Research ArticleMicrobiome

IgA-coated E. coli enriched in Crohn’s disease spondyloarthritis promote TH17-dependent inflammation

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Science Translational Medicine  08 Feb 2017:
Vol. 9, Issue 376, eaaf9655
DOI: 10.1126/scitranslmed.aaf9655

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Pathosymbiont perturbation of immune homeostasis

The influence of the gut microbiome extends beyond the intestines and can modulate many host systems. A subset of Crohn’s disease patients also experience painful spondyloarthritis, and Viladomiu et al. discovered that the immune systems of these patients are more likely to recognize a certain kind of Escherichia coli. As colonization with this bacterium induced systemic TH17 immunity and worsened development of colitis and arthritis in mouse models, this pathosymbiont may be causing a systemic TH17-driven inflammation that leads to extraintestinal complications in Crohn’s disease patients, such as stiffness and spinal pain. Precise targeting of these types of bacteria or reversing the TH17 phenotype they induce could bring relief to patients.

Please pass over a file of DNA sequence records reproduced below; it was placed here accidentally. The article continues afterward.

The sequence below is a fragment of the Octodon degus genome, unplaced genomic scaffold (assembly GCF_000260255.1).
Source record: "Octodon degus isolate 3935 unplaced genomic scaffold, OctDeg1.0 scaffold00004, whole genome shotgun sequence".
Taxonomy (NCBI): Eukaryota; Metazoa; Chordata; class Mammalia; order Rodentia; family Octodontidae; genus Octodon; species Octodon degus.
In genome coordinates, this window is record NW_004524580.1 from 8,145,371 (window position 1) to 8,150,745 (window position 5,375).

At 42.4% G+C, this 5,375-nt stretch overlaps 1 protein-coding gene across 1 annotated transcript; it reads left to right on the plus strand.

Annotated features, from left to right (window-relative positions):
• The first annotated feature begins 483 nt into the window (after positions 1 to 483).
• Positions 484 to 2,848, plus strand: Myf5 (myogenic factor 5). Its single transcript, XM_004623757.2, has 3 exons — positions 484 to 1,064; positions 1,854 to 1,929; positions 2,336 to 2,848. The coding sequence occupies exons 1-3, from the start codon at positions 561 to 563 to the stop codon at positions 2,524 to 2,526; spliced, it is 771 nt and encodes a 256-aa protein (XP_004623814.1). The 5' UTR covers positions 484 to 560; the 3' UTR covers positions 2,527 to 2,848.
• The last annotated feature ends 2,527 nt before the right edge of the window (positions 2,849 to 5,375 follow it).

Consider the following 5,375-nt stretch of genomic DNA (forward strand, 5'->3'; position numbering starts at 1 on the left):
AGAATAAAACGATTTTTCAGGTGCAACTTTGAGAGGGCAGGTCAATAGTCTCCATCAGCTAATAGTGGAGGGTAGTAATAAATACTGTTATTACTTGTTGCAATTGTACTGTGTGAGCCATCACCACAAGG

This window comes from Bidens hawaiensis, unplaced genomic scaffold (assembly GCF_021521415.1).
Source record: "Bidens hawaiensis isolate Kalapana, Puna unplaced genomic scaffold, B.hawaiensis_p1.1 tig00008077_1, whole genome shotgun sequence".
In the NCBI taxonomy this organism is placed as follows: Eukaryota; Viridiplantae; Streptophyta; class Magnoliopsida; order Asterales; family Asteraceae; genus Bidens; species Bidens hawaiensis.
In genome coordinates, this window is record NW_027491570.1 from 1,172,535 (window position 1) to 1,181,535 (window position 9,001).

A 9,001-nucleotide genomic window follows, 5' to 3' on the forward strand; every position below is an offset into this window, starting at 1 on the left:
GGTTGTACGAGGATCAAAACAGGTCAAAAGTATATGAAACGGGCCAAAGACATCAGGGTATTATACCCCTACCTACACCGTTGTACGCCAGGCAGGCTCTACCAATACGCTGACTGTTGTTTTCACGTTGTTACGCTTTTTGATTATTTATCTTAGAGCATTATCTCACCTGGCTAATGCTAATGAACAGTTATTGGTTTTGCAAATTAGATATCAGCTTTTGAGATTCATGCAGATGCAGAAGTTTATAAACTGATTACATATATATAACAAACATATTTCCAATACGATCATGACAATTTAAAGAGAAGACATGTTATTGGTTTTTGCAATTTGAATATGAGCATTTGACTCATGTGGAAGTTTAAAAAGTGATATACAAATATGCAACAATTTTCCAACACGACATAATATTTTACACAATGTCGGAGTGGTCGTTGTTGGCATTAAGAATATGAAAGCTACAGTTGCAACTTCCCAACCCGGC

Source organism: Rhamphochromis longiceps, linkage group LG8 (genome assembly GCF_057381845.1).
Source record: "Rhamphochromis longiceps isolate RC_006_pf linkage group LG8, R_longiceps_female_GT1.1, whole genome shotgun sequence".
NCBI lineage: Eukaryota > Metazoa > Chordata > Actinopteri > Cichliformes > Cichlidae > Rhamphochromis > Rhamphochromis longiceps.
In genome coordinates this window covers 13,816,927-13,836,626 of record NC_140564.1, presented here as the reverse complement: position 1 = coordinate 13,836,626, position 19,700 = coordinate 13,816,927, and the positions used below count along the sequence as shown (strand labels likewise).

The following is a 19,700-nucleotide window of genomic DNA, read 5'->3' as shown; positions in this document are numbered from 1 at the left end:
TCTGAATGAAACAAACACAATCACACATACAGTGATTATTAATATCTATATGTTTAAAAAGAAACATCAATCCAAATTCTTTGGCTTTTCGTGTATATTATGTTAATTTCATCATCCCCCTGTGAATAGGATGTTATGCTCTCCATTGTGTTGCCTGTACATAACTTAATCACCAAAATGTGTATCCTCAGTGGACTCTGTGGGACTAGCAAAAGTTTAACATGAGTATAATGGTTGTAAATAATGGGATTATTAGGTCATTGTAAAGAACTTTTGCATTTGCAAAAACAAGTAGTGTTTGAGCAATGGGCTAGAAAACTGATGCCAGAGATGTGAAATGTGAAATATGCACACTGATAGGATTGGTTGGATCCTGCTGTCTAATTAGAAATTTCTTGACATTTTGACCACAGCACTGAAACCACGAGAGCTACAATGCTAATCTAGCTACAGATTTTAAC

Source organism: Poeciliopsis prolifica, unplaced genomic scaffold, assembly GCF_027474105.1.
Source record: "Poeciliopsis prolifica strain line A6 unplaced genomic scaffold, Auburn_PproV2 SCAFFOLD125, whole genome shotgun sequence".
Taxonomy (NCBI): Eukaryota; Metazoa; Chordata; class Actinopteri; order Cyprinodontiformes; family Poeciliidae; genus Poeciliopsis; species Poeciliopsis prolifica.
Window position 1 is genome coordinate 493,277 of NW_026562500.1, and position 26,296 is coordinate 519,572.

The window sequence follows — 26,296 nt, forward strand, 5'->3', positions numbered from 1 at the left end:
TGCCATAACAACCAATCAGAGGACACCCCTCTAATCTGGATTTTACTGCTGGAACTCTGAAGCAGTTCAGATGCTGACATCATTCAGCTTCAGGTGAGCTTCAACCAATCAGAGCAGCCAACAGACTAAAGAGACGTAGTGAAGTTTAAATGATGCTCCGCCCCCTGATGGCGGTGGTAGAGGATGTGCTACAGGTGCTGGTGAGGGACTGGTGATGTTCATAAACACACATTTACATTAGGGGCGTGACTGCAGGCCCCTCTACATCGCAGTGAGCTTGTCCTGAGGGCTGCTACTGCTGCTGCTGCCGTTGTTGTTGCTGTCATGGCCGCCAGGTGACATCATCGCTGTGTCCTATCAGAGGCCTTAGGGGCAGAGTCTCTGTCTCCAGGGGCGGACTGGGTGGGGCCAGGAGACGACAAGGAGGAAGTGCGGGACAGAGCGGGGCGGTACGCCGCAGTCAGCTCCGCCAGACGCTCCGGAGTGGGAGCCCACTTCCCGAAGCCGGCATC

Peripheral spondyloarthritis (SpA) is a common extraintestinal manifestation in patients with active inflammatory bowel disease (IBD) characterized by inflammatory enthesitis, dactylitis, or synovitis of nonaxial joints. However, a mechanistic understanding of the link between intestinal inflammation and SpA has yet to emerge. We evaluated and functionally characterized the fecal microbiome of IBD patients with or without peripheral SpA. Coupling the sorting of immunoglobulin A (IgA)–coated microbiota with 16S ribosomal RNA–based analysis (IgA-seq) revealed a selective enrichment in IgA-coated Escherichia coli in patients with Crohn’s disease–associated SpA (CD-SpA) compared to CD alone. E. coli isolates from CD-SpA–derived IgA-coated bacteria were similar in genotype and phenotype to an adherent-invasive E. coli (AIEC) pathotype. In comparison to non-AIEC E. coli, colonization of germ-free mice with CD-SpA E. coli isolates induced T helper 17 cell (TH17) mucosal immunity, which required the virulence-associated metabolic enzyme propanediol dehydratase (pduC). Modeling the increase in mucosal and systemic TH17 immunity we observed in CD-SpA patients, colonization of interleukin-10–deficient or K/BxN mice with CD-SpA–derived E. coli lead to more severe colitis or inflammatory arthritis, respectively. Collectively, these data reveal the power of IgA-seq to identify immunoreactive resident pathosymbionts that link mucosal and systemic TH17-dependent inflammation and offer microbial and immunophenotype stratification of CD-SpA that may guide medical and biologic therapy.

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